|Electricity company CEM calls for more production rather than sector liberalisation|
Macau, China, 20 Nov - Macau electricity company Companhia de Electricidade de Macau (CEM) Thursday called for more electricity production in Macau and diversifying local energy sources, in response to a sector reform proposal by the government, which plans to partially liberalise the sector.
CEM, which has an exclusive production and distribution monopoly until 2010, said that Macau's electricity supply, 70% of which is currently dependent on mainland China, should be focused on local production together with natural gas.
Franklin Willemyns, chief executive officer of CEM, said that the future of Macau's energy should not be depending on electricity from abroad, but rather should be increasing local capacity and diversifying sources.
The Macau government launched a public consultation with a view to partially liberalise electricity supply in Macau, which is expected to reduce fixed net income for the distributor.
CEM submitted a document to the Macau Office for the Development of the Energy Sector (GDSE), where it outlined its vision about the future of Macau's energy infrastructure, and stressed that the government needs to make decisions "with extreme care".
"Any significant change to the current electricity market may have a profound long-term impact on Macau's economy," said Willemyns.
CEM's chief executive said that "there is no room for errors" and that any reform made to Macau's electricity supply should take "the size of the market" and "regulation costs" into account, if the separation of the various production and distribution businesses moves forward.
"A substantial change to Macau's electricity market should not be based on ideological issues or on measures that have not been tested", said Willemyns, commenting on the government's plans.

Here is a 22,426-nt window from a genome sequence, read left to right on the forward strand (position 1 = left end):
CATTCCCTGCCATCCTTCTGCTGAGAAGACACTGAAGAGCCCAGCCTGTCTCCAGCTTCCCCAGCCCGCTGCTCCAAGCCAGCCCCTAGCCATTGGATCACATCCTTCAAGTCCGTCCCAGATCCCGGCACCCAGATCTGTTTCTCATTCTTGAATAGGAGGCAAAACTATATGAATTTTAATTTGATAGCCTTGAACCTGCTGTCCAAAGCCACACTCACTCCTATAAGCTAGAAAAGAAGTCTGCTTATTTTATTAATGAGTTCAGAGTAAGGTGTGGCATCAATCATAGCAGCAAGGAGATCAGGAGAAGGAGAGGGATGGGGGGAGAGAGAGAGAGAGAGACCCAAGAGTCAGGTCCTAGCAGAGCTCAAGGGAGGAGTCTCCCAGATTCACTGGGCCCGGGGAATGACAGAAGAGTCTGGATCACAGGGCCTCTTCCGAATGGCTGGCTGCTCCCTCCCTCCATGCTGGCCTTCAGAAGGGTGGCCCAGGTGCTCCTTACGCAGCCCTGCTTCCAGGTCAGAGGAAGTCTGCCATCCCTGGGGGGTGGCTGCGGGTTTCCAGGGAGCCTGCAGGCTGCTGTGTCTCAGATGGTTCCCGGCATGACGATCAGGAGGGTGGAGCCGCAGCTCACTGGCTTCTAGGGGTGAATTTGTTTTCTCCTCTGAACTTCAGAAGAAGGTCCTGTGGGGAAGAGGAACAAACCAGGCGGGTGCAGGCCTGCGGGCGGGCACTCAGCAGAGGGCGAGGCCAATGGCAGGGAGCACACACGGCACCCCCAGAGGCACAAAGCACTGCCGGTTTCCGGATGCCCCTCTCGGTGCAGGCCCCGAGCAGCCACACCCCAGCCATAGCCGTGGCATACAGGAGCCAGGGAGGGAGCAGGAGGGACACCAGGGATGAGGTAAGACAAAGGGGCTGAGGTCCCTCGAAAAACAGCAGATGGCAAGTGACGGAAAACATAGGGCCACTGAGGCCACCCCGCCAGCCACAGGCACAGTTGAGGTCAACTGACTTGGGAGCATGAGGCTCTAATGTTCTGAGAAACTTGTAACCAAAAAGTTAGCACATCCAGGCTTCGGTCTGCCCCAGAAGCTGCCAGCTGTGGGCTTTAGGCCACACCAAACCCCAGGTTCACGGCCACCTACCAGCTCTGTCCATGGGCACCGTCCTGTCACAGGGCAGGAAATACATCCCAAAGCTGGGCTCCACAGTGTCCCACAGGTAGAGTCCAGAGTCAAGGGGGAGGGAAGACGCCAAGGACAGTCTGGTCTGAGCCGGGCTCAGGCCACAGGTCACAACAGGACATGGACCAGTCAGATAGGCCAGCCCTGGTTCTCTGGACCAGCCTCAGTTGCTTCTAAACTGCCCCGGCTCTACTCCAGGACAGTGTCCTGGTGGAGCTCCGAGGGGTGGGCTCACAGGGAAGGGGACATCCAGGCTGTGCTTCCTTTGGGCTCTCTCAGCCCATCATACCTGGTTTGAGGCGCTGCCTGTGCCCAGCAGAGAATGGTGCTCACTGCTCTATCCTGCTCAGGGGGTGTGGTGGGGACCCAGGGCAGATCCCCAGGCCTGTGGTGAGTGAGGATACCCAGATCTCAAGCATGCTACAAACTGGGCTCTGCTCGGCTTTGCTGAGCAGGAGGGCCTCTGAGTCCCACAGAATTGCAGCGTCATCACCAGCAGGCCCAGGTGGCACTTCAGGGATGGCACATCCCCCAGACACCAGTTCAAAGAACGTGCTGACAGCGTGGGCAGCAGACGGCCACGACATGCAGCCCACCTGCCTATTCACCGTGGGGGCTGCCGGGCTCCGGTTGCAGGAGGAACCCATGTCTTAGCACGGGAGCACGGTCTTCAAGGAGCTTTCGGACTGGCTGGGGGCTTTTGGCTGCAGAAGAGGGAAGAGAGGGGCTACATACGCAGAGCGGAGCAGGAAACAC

CEM's chief executive also said that "it is not certain" that the cost of energy to the end costumer will come down if the supply of energy is concentrated on a mainland Chinese source and on small local producers, as proposed by GDSE.
Willemyns said that Macau should focus on renewable energies, noting that wind energy studies show that it has between 1 to 1.5 MW of capacity on land and 20 MW at sea. He said that it should continue to import electricity from mainland China, establishing a long-term contract with Guangdong Power Grid, allowing this Chinese company to study its needs to be able to supply electricity to Macau.
Willemyns also explained that Macau's production capacity can be increased with highly efficient and "clean" gas-fired power plants, which will "provide Macau with more negotiating power with China in terms of importing energy". He added that "reclaiming land will not be necessary because there are already infrastructures on the island of Coloane to install power plants".
CEM's chief executive also said that gas-fired power plants will produce energy at competitive prices compared to importing energy from mainland China.
The new power plants will reduce carbon dioxide emissions by 40 percent, he said, referring to Macau's contribution to protecting the environment as part of the Kyoto protocol.
In 2007 CEM posted a profit of 433.1 million patacas (US$54.13 million), an increase of 9.2 percent on the 396.6 million patacas posted in 2006.
CEM also invested around 900 million patacas in the year, which is double its net profit.
Over 80 percent of the capital of CEM belongs to two groups with interests in China, Portugal, France and Hong Kong.
A Chinese-French group mainly made up of Suez and NWS Holdings Limited own 42 percent of the capital and a Chinese-Portuguese group, in which Portugal's EDP has a majority stake, also has 42 percent.
The Government of the special administrative region of Macau (SARM) has 8 percent of the company's capital, China Power International Holding Ltd has 6 percent and the remaining 2 percent are in the hands of 800 local shareholders.
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